As I prepare myself for the battles ahead, I find myself thinking back to a meeting I attended in Asheville, N.C., while campaigning for Tom Steyer in the 2020 Democratic primaries. Asheville, of course, is a liberal bastion—perhaps the greenest town in the South. As happens too often when I meet other environmental activists, I was the only person of color in the room. The conversation was all about carbon neutrality—really important of course, but I thought, “You guys are totally missing the point. That issue is so distant to the immediate concerns of Black and brown people on the front lines. We don’t even deal with that. We’re just trying to survive and exist and live our lives with clean water and clean air, and the way you are talking is just not going to grab people in the community.”

The world has changed. Now, that “environmental racism” has become recognized, we attracted media and funder attention when we started mobilizing people against the MVP Southgate Extension last year. People sat up and took notice. If last month’s victory in Virginia proved one thing, it is how essential we folks on the front lines are in the fight against pollution—and thus also against fossil fuels, and for climate justice.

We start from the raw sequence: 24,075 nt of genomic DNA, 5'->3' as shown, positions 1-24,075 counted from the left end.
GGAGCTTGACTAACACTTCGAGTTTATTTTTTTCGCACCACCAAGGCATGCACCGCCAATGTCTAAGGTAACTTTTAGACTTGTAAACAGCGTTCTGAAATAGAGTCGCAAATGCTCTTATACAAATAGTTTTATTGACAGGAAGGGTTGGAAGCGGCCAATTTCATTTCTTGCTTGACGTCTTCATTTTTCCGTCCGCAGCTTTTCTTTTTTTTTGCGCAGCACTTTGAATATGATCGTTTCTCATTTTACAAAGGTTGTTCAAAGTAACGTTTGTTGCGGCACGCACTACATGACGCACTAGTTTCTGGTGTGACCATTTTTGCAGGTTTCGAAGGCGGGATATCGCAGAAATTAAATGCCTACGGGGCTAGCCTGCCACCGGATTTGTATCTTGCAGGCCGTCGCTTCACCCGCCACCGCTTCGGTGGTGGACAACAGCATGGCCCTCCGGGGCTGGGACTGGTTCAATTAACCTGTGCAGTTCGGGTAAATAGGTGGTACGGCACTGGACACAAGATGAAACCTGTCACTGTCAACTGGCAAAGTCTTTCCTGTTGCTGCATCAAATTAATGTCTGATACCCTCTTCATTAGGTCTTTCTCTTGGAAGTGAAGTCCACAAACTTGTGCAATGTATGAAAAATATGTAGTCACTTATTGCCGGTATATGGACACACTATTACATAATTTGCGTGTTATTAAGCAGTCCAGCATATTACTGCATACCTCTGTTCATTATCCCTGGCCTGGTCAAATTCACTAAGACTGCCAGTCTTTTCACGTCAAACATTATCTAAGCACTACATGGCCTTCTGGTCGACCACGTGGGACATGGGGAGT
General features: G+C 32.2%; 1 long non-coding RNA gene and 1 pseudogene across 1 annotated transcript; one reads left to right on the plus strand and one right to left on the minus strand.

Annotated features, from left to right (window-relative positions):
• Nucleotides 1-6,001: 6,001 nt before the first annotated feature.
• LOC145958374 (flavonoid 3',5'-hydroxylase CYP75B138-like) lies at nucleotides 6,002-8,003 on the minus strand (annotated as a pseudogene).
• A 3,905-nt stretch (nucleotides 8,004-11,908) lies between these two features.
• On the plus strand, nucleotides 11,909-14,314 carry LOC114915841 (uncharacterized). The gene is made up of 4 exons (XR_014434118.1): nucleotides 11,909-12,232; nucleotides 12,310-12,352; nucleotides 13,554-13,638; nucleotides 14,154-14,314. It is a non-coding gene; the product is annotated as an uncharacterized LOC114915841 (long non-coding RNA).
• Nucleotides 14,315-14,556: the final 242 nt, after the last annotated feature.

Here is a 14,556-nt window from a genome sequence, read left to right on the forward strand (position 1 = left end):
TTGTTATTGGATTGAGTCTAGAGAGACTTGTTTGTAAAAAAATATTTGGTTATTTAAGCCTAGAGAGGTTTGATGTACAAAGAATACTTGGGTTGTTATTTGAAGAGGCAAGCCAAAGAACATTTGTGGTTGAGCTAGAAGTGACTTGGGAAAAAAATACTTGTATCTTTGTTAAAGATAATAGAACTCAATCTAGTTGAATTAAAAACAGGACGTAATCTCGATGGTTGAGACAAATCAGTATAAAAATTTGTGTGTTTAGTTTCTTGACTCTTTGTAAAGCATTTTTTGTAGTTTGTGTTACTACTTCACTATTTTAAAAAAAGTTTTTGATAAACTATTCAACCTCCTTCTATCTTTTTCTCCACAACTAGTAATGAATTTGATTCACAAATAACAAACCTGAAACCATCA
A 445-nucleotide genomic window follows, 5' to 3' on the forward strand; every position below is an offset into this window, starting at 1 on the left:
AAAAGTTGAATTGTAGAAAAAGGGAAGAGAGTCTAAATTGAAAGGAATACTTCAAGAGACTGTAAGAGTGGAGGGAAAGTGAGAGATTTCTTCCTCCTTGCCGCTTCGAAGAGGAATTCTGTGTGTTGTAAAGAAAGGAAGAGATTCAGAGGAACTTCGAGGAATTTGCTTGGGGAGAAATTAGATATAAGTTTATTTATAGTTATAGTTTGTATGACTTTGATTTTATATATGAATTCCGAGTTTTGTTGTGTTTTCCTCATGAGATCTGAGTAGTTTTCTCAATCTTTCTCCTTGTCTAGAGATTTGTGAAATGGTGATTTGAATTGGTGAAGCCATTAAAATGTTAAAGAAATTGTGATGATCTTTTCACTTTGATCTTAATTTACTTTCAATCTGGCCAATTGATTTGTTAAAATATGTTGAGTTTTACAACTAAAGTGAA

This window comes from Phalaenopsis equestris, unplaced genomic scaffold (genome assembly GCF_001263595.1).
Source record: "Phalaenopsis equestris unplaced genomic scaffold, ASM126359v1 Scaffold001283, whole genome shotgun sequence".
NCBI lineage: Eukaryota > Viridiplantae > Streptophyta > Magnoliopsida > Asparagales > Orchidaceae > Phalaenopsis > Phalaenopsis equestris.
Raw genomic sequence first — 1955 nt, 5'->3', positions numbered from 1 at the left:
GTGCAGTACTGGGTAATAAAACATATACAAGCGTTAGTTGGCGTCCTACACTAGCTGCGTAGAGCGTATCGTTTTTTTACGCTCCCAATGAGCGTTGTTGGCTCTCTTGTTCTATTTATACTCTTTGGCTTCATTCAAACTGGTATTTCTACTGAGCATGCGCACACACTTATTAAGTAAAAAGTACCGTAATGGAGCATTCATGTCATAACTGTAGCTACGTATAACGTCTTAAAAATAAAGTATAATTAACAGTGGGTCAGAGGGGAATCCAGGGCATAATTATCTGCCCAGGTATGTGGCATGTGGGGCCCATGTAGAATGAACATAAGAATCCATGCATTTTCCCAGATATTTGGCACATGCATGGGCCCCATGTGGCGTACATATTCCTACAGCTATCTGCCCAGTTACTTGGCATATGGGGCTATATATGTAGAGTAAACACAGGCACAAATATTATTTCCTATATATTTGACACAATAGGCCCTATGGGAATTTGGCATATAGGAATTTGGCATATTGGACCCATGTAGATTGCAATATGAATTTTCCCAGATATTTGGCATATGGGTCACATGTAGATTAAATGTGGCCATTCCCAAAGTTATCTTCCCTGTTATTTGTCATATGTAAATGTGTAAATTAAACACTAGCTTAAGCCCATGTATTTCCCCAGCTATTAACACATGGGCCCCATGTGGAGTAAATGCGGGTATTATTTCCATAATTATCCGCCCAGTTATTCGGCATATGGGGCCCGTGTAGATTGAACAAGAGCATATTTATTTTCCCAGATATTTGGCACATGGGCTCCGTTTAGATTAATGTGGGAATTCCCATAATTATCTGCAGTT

Dispatches from the Frontlines are stories directly from the leaders fighting—and winning—the battle for a fossil-free future. They are published monthly by the Equation Campaign in collaboration with The Nation. Equation Campaign is a 10-year initiative funding movements on the ground to keep fossil fuels in the ground. Read more dispatches here.

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Katrina vanden Heuvel
Editorial Director and Publisher, The Nation